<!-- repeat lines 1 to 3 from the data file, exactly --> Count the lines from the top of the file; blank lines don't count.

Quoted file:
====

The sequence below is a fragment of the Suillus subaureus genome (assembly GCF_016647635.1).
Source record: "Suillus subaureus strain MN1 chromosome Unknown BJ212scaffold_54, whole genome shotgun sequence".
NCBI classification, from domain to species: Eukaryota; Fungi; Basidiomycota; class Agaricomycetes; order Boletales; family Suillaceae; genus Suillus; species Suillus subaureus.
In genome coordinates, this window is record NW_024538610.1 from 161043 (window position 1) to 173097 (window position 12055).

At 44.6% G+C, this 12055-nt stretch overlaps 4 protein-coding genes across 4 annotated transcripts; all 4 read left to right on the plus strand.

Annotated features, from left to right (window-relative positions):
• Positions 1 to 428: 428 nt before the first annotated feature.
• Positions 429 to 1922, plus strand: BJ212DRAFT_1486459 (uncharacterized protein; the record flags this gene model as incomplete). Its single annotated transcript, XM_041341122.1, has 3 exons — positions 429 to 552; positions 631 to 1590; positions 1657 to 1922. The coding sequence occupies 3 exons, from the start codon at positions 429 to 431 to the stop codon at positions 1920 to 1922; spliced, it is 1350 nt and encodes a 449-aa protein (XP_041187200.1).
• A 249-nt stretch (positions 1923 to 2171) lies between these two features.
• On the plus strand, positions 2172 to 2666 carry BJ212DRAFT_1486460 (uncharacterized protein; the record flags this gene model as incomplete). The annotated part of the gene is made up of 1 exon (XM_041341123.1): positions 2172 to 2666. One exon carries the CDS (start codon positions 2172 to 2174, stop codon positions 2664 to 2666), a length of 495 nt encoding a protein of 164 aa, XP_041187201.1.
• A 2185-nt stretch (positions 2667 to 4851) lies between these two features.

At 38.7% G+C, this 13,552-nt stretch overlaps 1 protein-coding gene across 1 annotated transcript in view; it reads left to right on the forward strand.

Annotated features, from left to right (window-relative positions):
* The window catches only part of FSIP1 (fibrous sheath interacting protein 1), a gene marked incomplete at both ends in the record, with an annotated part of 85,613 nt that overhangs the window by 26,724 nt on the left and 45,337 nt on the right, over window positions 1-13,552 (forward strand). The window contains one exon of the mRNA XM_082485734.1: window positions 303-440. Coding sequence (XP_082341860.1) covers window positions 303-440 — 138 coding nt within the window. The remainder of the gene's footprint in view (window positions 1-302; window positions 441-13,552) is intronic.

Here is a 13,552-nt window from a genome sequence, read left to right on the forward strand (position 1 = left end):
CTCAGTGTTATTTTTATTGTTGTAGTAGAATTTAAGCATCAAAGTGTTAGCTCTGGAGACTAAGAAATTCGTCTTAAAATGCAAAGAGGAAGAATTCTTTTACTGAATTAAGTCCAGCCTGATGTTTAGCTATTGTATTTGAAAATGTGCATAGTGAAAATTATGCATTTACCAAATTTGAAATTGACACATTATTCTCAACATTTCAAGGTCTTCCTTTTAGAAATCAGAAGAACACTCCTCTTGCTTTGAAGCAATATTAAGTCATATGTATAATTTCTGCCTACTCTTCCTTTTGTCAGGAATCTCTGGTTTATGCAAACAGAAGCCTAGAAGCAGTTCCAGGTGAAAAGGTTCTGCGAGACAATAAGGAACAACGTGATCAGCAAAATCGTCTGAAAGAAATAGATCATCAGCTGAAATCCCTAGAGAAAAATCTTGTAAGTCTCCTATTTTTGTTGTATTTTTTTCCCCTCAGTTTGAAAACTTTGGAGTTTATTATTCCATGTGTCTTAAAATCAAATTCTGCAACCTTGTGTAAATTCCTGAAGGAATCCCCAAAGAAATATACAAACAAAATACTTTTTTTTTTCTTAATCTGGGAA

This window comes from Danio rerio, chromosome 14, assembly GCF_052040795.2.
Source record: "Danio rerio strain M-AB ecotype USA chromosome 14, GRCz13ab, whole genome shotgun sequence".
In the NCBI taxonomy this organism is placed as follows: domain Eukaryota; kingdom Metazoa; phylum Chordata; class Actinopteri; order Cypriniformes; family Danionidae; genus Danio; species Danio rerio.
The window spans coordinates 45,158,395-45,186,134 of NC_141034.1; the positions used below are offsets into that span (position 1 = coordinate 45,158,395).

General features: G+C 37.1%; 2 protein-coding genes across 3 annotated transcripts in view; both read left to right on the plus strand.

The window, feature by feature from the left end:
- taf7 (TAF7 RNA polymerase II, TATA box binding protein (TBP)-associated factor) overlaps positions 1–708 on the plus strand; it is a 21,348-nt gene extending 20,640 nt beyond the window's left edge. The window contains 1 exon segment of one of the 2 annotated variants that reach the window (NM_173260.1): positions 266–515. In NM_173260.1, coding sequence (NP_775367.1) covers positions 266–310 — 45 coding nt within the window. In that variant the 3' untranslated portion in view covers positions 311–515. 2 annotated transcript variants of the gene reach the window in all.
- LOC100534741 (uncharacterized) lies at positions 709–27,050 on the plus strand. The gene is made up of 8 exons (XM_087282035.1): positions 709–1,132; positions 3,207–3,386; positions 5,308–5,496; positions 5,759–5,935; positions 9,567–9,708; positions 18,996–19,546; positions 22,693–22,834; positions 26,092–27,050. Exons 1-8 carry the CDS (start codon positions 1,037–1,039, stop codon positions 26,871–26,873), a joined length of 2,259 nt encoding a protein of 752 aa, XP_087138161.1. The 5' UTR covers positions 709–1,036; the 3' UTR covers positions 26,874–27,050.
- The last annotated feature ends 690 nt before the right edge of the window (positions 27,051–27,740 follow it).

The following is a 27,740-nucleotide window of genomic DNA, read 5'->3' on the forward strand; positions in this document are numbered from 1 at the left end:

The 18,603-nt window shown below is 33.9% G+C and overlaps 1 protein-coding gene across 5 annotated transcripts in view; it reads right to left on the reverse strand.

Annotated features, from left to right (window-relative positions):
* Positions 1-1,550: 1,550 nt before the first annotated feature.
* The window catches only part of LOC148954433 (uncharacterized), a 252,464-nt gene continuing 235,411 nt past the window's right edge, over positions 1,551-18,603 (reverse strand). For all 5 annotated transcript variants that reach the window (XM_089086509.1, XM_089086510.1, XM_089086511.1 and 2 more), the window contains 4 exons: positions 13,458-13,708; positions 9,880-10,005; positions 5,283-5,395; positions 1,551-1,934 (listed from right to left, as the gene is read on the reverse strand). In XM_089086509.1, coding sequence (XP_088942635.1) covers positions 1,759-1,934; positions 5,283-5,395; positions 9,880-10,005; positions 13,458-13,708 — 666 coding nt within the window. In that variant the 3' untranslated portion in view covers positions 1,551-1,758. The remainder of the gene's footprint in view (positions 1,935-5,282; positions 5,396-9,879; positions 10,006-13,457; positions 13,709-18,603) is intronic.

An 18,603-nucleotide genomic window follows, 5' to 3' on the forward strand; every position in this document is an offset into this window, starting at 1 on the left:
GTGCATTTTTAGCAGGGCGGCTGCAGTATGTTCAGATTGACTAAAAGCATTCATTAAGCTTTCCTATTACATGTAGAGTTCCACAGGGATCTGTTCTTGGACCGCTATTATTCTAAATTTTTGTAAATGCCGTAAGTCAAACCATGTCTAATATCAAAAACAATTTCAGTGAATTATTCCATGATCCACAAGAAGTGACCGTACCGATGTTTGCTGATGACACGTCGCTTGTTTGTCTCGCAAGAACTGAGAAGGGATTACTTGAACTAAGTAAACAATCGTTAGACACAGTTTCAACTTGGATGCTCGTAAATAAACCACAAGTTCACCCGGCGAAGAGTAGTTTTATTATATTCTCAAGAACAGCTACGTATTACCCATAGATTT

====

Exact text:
The sequence below is a fragment of the Suillus subaureus genome (assembly GCF_016647635.1).
Source record: "Suillus subaureus strain MN1 chromosome Unknown BJ212scaffold_54, whole genome shotgun sequence".
NCBI classification, from domain to species: Eukaryota; Fungi; Basidiomycota; class Agaricomycetes; order Boletales; family Suillaceae; genus Suillus; species Suillus subaureus.